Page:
The higher education sector and politicians back a continued UK-wide quality system, the Quality Assurance Agency's chief executive has claimed in a speech to its annual conference.
The future of the QAA, which held its conference at the University of Birmingham last week, has been placed in question by a new operating model for quality assurance set in motion by the Higher Education Funding Council for England.
Speeches at the QAA conference from Douglas Blackstock, the QAA chief executive, and Susan Lapworth, Hefce director for regulation and assurance, considered future scenarios.
Mr Blackstock stressed the QAA’s achievements, pointing to its collaborative work with the sector and students, to its international relationships that he said had helped UK universities advance their transnational education, and to its “unique” relationships with “around 600 providers of all types”.
He also told the audience: “You’re probably aware that some of the work we currently do has been subject to competitive procurement. So if you’ll forgive me, I won’t comment on how QAA might approach this so that we won’t provide any advantage to our commercial competitors.”
The QAA’s response to the Green Paper had included an emphasis on “ensuring that quality assurance, Tier 4 compliance and the teaching excellence framework are all effectively integrated”, Mr Blackstock said.
And he said that in any higher education legislation, the QAA “would hope to see a clearly defined remit" for the proposed Office for Students, “including how it will work with extant UK-wide bodies such as QAA and Hesa, reflecting the widespread support across the sector and the political spectrum for the maintenance of UK-wide higher education agencies and a strong UK-wide educational brand”.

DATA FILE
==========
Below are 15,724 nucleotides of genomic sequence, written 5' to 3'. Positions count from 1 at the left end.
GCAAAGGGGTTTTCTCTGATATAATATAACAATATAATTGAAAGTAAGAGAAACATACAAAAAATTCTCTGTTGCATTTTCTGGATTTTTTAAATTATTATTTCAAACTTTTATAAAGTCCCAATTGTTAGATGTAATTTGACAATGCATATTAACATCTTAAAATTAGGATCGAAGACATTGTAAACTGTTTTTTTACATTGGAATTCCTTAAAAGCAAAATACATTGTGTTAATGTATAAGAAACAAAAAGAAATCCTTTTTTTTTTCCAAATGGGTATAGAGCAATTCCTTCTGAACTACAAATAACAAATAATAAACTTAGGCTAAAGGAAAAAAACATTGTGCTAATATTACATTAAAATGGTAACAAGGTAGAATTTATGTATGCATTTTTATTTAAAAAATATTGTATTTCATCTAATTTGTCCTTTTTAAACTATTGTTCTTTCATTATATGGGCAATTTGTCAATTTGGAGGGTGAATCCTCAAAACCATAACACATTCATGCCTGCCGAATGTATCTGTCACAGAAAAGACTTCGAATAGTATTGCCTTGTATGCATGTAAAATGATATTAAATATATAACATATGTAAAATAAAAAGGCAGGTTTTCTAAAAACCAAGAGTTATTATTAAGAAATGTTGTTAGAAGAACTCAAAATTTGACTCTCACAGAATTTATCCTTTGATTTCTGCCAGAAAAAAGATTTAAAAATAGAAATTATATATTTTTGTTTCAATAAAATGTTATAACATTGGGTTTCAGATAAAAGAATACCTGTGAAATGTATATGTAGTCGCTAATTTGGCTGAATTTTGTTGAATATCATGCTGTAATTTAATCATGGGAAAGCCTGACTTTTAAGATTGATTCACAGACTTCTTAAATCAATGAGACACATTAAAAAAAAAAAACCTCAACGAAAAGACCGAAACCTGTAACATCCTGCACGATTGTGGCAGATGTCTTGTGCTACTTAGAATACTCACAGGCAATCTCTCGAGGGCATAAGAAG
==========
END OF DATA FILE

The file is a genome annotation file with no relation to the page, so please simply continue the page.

Ms Lapworth expressed gratitude for the invitation to speak at the conference, acknowledging that the circumstances were “a bit odd”.
She highlighted the impending new regime of market entry for new providers, and of market exit.
“The new approach to quality assessment fits within this broader regulatory context,” she said.
She added that regulatory changes signalled in the Green Paper are “not simply about regulating these new providers a bit more while leaving the traditional sector to carry on pretty much as it’s always done. This signals change for everyone.”
The Green Paper’s requirement to focus on the student interest in regulation meant providing information to them on aspects including quality and financial health of institutions, Ms Lapworth continued. “I think this makes it impossible to separate out the scrutiny of quality from other regulatory scrutiny,” she said.